Child poverty in Scotland is now so severe that teachers are being sent advice on how to spot if a child in their class is going hungry, amid evidence that the problem is having an increasingly serious impact on education. The new guidance, which will be distributed to schools and colleges across Scotland next week, warns that the issue of hunger among pupils is “moving from the exceptional to the more commonplace” as families struggle to make ends meet.
The advice has been drawn up by the Educational Institute of Scotland (EIS), the country’s largest teaching union, after a survey of 300 schools and colleges suggested that teachers are increasingly having to help underfed pupils.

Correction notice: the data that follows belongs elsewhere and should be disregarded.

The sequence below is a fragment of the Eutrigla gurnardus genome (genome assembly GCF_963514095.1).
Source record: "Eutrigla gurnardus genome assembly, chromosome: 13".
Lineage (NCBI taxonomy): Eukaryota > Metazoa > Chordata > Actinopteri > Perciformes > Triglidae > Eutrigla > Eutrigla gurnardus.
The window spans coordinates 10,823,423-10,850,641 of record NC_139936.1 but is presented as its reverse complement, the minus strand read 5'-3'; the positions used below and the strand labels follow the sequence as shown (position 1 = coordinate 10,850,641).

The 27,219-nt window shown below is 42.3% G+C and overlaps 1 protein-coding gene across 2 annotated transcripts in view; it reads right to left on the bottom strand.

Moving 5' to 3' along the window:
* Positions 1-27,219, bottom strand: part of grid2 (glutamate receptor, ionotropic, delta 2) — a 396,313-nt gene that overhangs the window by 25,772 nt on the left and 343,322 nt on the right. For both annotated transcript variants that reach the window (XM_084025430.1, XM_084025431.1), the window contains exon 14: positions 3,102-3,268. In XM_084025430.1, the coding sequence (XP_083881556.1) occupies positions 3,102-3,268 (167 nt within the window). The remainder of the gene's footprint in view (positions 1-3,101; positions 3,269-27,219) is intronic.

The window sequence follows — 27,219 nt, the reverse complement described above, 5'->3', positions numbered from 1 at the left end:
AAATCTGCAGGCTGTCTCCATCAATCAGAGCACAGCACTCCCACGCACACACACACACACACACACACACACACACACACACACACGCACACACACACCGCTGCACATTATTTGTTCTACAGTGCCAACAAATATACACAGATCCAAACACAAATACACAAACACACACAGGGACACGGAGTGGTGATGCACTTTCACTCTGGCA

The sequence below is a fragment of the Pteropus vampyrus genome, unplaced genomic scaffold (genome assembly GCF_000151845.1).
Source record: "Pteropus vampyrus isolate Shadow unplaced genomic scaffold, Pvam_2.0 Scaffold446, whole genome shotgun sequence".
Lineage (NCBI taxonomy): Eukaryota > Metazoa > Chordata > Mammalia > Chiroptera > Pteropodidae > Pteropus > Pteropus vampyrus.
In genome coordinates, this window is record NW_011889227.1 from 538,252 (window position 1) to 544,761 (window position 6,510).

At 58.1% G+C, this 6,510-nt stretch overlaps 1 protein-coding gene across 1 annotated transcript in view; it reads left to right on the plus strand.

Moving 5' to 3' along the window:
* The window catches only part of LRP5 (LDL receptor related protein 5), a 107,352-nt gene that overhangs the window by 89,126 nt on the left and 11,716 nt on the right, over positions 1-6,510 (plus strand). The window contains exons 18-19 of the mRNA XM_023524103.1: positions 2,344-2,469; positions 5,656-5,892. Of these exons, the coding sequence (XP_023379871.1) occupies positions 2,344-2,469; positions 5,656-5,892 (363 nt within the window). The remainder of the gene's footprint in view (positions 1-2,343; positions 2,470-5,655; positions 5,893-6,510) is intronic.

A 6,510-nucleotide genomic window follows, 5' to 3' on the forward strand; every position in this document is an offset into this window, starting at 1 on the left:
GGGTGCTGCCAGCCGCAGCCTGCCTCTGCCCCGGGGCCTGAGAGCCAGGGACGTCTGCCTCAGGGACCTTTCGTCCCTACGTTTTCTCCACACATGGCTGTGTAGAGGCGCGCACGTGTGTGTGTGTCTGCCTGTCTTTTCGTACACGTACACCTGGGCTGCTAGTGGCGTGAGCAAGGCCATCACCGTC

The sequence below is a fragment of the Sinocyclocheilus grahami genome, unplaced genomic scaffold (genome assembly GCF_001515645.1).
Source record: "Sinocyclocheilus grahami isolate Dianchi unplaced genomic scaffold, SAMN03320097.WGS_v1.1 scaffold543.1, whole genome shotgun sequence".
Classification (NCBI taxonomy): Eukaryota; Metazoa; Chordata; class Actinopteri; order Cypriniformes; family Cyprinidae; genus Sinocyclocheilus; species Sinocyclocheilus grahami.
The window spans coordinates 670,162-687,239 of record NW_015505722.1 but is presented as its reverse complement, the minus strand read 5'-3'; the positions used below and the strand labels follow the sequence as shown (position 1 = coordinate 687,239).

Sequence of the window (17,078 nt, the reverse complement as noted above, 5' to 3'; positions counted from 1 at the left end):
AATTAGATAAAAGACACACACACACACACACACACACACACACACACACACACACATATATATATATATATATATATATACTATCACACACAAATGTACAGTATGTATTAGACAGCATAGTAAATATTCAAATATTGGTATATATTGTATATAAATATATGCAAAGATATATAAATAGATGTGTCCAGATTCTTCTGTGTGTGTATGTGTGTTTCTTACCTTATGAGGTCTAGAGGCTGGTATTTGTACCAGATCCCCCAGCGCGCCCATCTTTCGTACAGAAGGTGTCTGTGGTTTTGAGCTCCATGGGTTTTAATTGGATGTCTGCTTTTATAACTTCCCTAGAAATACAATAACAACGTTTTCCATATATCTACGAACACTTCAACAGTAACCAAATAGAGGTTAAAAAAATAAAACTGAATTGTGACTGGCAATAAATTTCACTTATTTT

“Pupils may appear pale, fatigued, irritable or lacking in concentration, or complain of headaches or feeling unwell,” it states. “While there can be other reasons underlying such signs, for a growing number of children and young people in our schools and colleges today, the reason will be hunger.”
More than 222,000 children in Scotland are currently described as being in poverty, but the EIS warned that the number would rise if the Government’s “austerity agenda” continued. “Schools and colleges are part of society, and so are not immune from the problems of that wider society,” said the union’s general secretary Larry Flanagan.